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Prolapse of Pelvic Organs

Introduction

Up to half of the normal female population will develop pelvic floor weakness which may lead to either pelvic organ prolapse or urinary incontinence during their lifetime. Population studies have shown that a woman up to the age of 80 years has an 11% risk of needing surgery for pelvic floor weakness.

What are the functions of the pelvic floor?

The pelvic floor performs the following functions: It provides a base or floor to the bony pelvis. When the pelvic floor is weaker the contents of the pelvis (the uterus, bladder and bowel) descend lower in the pelvis and may appear at the entrance to the vagina as a “bulge”. This is commonly called prolapse.

It helps control of the bladder and bowel by helping tighten the sphincter muscle of the urethra (the tube leading from the bladder) and the anus. Weakness can result in incontinence of urine or faeces.

It is involved in the normal mechanism of sex. Weakness can result in a loss of enjoyment from sexual intercourse.

What causes pelvic floor weakness?

Ageing and childbirth are the most common causes of pelvic floor weakness. A more difficult vaginal delivery is more likely to result in pelvic floor weakness. Some women are more likely to develop prolapse due to an inherent weakness in their pelvic ligaments. Such women also tend to have more mobile joints and may even be “double-jointed”.

What are the symptoms of pelvic floor weakness?

1. Prolapse Prolapse classically produces a sensation of fullness in the vagina or a visible or palpable lump at the entrance to the vagina. This sensation is always posture dependant as are many prolapse symptoms. If the symptoms do not resolve when lying down an alternative cause should be considered. Low backache is a common symptom but is also commonly experienced by women who do not have prolapse.
Prolapse of different parts of the vagina may occur:
Prolapse of the front wall of the vagina: the bladder lies under the vaginal skin of the front wall and when this prolapses it is often called a cystocoele Prolapse of the back wall: the rectum lies under the back wall of the vagina and when this area prolapses it is often called a rectocoele (or enterocoele).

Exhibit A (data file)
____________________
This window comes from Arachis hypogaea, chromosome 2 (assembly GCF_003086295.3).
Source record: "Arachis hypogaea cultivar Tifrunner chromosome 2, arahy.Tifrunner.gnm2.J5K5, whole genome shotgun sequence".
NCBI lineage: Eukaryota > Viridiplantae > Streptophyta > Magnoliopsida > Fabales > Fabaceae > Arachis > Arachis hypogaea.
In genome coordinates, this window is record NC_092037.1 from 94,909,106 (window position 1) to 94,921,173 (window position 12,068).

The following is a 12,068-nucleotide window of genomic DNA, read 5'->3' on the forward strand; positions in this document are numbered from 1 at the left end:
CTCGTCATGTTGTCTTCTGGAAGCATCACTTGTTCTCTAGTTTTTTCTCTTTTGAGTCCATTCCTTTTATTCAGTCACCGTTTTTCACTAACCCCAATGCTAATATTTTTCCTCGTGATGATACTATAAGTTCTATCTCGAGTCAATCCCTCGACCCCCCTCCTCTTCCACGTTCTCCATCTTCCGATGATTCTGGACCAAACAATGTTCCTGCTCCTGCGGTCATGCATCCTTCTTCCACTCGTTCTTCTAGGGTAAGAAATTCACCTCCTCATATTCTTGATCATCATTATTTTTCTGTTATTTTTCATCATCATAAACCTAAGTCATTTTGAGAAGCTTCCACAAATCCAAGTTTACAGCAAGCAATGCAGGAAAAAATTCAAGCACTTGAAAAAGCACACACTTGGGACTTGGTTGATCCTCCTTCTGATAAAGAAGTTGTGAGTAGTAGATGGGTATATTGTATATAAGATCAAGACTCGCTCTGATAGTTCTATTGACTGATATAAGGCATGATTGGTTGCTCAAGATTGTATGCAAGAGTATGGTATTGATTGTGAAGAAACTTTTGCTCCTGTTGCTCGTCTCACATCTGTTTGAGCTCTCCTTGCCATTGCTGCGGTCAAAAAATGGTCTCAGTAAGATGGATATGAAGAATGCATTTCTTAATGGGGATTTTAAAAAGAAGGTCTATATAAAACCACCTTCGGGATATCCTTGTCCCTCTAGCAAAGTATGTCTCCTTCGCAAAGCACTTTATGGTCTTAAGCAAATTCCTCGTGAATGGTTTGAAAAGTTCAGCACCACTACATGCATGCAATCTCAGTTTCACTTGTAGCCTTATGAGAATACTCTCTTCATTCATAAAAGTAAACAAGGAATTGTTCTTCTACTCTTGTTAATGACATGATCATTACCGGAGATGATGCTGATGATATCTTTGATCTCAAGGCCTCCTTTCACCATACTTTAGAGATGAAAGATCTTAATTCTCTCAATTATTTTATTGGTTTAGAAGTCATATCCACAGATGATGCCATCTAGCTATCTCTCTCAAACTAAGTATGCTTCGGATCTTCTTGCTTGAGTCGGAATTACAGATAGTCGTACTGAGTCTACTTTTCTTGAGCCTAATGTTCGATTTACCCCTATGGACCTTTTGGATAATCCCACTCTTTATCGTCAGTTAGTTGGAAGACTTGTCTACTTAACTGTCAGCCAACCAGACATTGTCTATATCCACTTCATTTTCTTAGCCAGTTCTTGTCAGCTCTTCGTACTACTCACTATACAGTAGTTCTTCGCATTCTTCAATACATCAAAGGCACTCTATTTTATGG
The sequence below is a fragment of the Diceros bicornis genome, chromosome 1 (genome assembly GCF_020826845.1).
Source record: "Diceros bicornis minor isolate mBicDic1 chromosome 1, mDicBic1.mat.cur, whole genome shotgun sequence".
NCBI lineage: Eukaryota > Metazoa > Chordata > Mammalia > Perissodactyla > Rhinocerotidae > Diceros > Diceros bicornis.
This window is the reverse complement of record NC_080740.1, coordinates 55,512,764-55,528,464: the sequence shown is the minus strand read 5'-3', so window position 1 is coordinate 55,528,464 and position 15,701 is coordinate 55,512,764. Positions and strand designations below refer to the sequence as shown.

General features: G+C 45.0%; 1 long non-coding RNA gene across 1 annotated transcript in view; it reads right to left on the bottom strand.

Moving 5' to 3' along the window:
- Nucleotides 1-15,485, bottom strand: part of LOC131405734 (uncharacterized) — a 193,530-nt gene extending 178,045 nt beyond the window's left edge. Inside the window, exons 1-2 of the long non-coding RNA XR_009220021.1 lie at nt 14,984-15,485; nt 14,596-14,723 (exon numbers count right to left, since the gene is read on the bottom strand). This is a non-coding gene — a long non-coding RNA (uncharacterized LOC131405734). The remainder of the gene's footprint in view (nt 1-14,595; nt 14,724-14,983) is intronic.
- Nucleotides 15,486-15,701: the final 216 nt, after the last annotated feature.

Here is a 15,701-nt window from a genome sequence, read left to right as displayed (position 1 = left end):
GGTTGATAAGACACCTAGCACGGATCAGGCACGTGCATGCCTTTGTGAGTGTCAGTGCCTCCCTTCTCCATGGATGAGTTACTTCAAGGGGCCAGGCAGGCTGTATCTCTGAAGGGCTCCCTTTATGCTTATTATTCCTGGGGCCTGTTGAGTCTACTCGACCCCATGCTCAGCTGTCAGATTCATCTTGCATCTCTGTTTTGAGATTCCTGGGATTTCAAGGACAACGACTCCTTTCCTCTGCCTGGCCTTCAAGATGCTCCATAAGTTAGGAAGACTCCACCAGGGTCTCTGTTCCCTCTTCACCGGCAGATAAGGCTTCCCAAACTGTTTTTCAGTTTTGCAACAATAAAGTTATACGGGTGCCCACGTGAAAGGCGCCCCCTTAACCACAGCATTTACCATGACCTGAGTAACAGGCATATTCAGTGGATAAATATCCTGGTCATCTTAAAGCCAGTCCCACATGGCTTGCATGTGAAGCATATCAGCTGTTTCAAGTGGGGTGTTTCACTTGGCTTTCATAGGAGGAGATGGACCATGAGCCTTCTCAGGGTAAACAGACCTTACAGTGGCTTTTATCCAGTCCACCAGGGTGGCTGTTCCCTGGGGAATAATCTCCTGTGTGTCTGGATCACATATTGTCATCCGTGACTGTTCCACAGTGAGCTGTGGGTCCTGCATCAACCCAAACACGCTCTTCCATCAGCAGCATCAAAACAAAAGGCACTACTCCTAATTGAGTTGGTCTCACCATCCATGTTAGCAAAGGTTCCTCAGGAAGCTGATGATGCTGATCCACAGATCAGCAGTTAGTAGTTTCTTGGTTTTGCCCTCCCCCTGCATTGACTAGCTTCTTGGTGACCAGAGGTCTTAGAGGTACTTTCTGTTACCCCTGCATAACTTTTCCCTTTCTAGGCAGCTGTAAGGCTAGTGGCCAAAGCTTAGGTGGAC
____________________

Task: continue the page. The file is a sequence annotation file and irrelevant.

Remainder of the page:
Prolapse of the top of the vagina: if the uterus (womb) is still present the cervix will be the leading part of the prolapse. If the uterus has been removed the vagina is a blind ending tube and the top is called the vaginal vault and the prolapse is called a vault prolapse.

2. Incontinence a. Urinary incontinence Urinary incontinence secondary to pelvic floor weakness is called stress incontinence. Stress incontinence occurs when a woman coughs, laughs or sneezes or may occur with any type of physical exertion. A small amount of urine is usually lost with each episode.
b. Faecal incontinence Loss of solid faeces,fluid or flatus may result from pelvic floor weakness.

Treatment of pelvic floor weakness

1. Prolapse a. Pelvic floor physiotherapy Exercising the pelvic floor (often guided by a specialist physiotherapist) can improve the muscle tone and improve support.
b. Vaginal pessary Ring pessaries may be inserted into the vagina to improve support. They may be used in women of all ages and if fitted correctly the woman will not feel the pessary in place and it will not interfere with normal function of the bladder or bowel. Sex can also continue normally. The pessary needs to be replaced every six months.
c. Surgery
Surgical correction is usually offered if non-surgical treatment is not successful. It may be performed through the vagina or through the abdomen. Sometimes it is necessary to remove the uterus (womb) as part of the prolapse repair.
2. Incontinence Stress incontinence is usually managed by pelvic floor physiotherapy in the first instance. If this fails the drug duloxetine may be tried. If this does not help surgery may be employed. There are a number of different surgical procedures available but currently the most popular is the Tension free Vaginal Tape (TVT). The tape is inserted through a small vaginal incision and two very small (5mm) incisions below the pubic hair line. It has a high success rate but can fail or produce difficulty emptying the bladder.

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